• Hundreds of years ago, grizzly bears numbered in tens of thousands. Now, less than 1,400 remain in the wild, and one of their primary food sources, whitebark pine seeds, are rapidly disappearing in the West due to blister rust and mountain pine beetle infestation.
  • Red-cockaded woodpeckers, like the gopher tortoise, rely on longleaf pine to build their homes and are also endangered because of habitat loss. Like the tortoise, their abandoned homes make good homes for other species as well.
  • Jaguarundi, a slender-bodied wild cat, has seen its brushland, lightly wooded habitat in Texas decreased by 90 percent, and it’s been endangered for the last 25 years.

Because of the strong benefits that forests provide for wildlife, from shelter to food, dozens of our Global ReLeaf projects each year focus on restoration efforts for wildlife. Plus, our policy team advocates for forest issues that are of particular importance to our furry, winged, hard-shelled and scaly friends. To find out more about the connections between forests and wildlife, how we’re working to help and how you can help, too, visit our Forests & Wildlife Habitat page.

Champions Lost

by American Forests

By Katrina Marland

When the National Register of Big Trees is released, it is always exciting. There are new species and new champions, often with amazing proportions and incredible stories. Unfortunately, this often means that other champion trees have lost their crowns — usually a bitter pill to swallow for those involved in achieving it in the first place. From the person who discovers, measures and nominates the tree to the landowner of the property on which it sits, a dethroned tree can be tough to take. New champions also mean another win or loss in a “sport” that has become competitive on many levels, with individuals, counties and even states playing tug-of-war over who has the most champions to their name. So let’s take a look at a few of the champions that will be losing their titles when the spring edition of the Register comes out later this month. Keep in mind that champions are determined using a pretty simple equation: circumference (in inches) + height (in feet) + 1/4th of the average crown spread (in feet) = total points.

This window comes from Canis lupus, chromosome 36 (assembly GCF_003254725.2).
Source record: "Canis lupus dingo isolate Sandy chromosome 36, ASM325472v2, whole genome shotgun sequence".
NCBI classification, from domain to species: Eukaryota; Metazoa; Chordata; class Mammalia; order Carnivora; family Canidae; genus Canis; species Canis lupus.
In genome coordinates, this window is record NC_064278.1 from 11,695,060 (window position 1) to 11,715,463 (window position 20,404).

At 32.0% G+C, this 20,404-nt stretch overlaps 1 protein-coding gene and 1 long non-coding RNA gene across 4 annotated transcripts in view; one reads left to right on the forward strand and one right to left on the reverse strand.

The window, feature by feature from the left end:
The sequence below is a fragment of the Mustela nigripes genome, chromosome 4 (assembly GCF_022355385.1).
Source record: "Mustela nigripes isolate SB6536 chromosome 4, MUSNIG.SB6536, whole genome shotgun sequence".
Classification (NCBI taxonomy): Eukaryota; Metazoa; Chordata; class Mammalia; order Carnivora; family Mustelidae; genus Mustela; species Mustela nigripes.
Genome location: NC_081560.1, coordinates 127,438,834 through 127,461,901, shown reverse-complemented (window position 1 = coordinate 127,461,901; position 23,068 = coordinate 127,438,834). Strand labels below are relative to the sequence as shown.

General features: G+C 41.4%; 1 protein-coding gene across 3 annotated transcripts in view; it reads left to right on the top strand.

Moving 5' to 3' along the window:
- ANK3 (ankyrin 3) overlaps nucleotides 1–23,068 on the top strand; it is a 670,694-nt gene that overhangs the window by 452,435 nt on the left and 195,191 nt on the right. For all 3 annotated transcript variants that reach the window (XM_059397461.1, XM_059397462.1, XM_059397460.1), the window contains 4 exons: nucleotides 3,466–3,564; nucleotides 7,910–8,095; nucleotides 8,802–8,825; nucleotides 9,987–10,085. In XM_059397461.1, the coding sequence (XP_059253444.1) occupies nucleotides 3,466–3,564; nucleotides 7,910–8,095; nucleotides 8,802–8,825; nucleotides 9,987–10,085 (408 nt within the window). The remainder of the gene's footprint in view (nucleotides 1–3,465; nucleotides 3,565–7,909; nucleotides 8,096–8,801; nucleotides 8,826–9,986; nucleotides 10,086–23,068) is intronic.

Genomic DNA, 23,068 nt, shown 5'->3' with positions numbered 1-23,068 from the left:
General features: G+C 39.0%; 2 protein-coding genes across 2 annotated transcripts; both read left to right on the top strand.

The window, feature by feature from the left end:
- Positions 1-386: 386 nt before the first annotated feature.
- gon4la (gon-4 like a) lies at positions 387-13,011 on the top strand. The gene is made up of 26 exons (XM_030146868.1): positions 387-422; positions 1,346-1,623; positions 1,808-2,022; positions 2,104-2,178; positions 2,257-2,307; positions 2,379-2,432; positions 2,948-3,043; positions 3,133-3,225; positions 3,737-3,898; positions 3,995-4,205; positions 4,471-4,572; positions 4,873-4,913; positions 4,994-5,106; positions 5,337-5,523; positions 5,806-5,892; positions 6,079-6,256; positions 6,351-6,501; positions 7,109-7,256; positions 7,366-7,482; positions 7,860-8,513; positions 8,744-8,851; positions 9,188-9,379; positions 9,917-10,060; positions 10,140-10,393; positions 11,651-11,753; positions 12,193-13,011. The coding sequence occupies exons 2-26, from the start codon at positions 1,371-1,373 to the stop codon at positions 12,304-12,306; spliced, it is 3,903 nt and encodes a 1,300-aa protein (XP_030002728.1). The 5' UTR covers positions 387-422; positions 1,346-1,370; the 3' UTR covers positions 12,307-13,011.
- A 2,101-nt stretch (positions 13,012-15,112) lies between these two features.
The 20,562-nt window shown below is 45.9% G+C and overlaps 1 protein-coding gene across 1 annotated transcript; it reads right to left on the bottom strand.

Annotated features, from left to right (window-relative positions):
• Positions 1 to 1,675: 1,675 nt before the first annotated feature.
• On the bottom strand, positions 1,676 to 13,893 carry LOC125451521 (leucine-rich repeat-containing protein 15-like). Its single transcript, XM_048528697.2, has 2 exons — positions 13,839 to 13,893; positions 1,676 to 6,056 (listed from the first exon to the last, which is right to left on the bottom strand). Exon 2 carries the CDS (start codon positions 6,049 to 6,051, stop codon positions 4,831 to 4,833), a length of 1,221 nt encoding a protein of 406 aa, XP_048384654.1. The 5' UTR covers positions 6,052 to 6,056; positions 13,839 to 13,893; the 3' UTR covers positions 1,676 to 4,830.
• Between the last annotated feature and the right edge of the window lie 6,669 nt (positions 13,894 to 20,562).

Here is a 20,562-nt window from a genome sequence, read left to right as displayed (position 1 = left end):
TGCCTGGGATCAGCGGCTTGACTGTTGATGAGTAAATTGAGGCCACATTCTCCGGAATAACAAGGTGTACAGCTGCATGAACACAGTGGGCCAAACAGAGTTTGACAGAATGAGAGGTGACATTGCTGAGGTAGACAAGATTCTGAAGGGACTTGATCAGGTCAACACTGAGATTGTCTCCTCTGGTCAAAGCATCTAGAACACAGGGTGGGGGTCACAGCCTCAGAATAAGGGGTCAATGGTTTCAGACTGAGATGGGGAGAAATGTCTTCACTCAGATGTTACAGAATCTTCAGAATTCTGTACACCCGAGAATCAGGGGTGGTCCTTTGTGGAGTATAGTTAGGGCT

dethroned national champion black locust tree

The former national champion black locust tree in Livingston, New York (Photo credit: The Davey Tree Expert Company)

First up, there’s the valley oak. The 2011 champion in Tulare, California — with 409 points — is losing its crown to a monster of a tree in Mendocino, which has a whopping total of 628 points. I believe they call that a knockout punch.

Next, we have the black locust champion in Livingston, New York. This tree is losing its title for a rather sad reason: No one has re-measured it. To be eligible for the National Register, trees have to be re-measured at least once every 10 years to be sure that they’re still alive and well. Our state coordinators and tree hunters do their best to re-measure their champs, but if they can’t the title is lost. The new black locust champion is located in New Hampshire, and even though its 300 total points place it at 123 less than the previous champ, it retains the title — for now.

Another champion all too familiar with the 10-year rule is the incense-cedar in California. This massive 645-point tree was dethroned last year because of it. But this year, it was re-measured and will regain its crown, taking out the current 283-point champion in Henderson, North Carolina.

Then, there’s the American elm. The title for tree has been ping-ponging its way around various states over the years, landing in Michigan for the 2002 Register, Tennessee in 2004 and 2006, then Maryland in 2008 and Ohio in 2010 and 2011. This year it relocates again to Iberville, Louisiana, with a total of 454 points — that’s 38 more than the previous champion.